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Updated: 10:04 a.m. Wednesday, Sept. 23, 2009 | Posted: 10:04 a.m. Wednesday, Sept. 23, 2009

Teen trying to help others dies in Trion, Ga., flood



By Mary Lou Pickel

The Atlanta Journal-Constitution

Trion — Teenager Nick Osley and his grandmother, mom and two little brothers to drop a friend off Monday when they came upon a closed and flooded road in this northwest Georgia town, in the shadow of Lookout Mountain.

The two teenage boys saw a Jeep in the water and jumped out of the pick-up truck they were riding in, wondering if anyone was in the vehicle or if they could help. That’s when the current from the nearby Chattooga River swept them away, said Eddie Stroup, an investigator with the Chattooga County Sheriff’s Office.

Osley, 14, of Summerville, drowned. His friend, Tyler Gordy, 15, survived.

Residents of Trion mourned Nick, even as they wondered what awaited them as they returned to their flooded apartments Tuesday.

“Material things, you can replace those, but you can’t replace a life,” said Tammy Ford, who fled her downtown Trion apartment with her grandsons as floodwater approached Monday morning.

“My heart goes out to that family,” Ford said.

Water overflowed the 20-foot levee in Trion, flooding the town center, including the police department, school board, city hall, a series of apartments and a neighborhood of two dozen homes known as “Frog Town.”

Sandra Collins heard the police knock on her Trion apartment at dawn. “The told us the water’s coming,” she said.

Collins, 22, and her husband, Jesse, 25, grabbed their three children and ran out the door. The water eventually reached waist high in her apartment and ruin the new cherry wood dining table and chairs her mother-in-law just gave her.

Water continued to overflow the levee for about 12 hours, stopping later Monday afternoon, said Jason Winters, Sole Commissioner of Chattooga County.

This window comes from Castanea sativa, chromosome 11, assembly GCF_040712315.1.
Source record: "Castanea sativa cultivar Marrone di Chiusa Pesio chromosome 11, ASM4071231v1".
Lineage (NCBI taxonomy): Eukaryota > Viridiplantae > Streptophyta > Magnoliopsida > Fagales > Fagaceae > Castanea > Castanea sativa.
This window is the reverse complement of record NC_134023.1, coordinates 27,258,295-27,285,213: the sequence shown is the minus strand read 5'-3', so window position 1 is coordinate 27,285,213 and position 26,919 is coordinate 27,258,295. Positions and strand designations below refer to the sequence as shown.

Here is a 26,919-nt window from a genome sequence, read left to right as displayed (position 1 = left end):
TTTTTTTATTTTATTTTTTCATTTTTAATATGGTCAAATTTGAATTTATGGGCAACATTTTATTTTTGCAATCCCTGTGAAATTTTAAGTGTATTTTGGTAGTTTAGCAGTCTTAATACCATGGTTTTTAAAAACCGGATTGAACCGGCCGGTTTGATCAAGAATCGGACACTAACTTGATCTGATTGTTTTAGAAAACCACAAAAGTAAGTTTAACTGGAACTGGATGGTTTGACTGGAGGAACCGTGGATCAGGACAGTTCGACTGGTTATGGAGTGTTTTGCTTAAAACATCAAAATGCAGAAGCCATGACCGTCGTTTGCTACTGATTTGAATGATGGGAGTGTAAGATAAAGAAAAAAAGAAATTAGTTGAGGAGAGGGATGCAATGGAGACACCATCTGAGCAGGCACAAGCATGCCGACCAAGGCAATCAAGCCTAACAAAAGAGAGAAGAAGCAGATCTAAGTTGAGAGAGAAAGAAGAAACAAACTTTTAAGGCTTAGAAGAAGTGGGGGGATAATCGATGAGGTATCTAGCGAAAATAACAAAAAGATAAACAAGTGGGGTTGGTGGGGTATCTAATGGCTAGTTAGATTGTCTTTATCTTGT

“It was just a massive amount of water,” he said.

Winters arrived at the school board early Monday morning to help the school superintendent put personnel papers and filing cabinets on top of desks. But in a matter of 45 minutes the water had overflowed a shorter levee, and a four-block area was inundated.

Winters and others quickly left in water up to their chest.

Police evacuated about 250 to 300 families and 59 people stayed overnight at a nearby Red Cross shelter in Summerville. The shelter fed about 100 people Tuesday who now must start to look for new homes.

It’s not the first time the town flooded. In 1990 the river also overflowed the levee.

What’s strange, residents say, is that during that flood, another man, who had left his car at that same spot in the road where the two teenage boys saw the Jeep, was swept away too.

The road cuts through a large corn field. On Monday Osley and Gordy struggled in the flooded corn field, with water covering eight-foot-high stalks, Stroup said. The current from the overflowing river moved the water quickly, even through the field.

A rescue worker jumped in and swam 20 yards to grab Gordy. Witnesses said Osley bobbed up and down and wasn’t seen again.

After an all night search, with boats and bright lights, rescuers found Osley Tuesday morning, when the water had receded, about 60 feet from where he had left the road, Winters said.

“The guys did everything they could,” Winters said.

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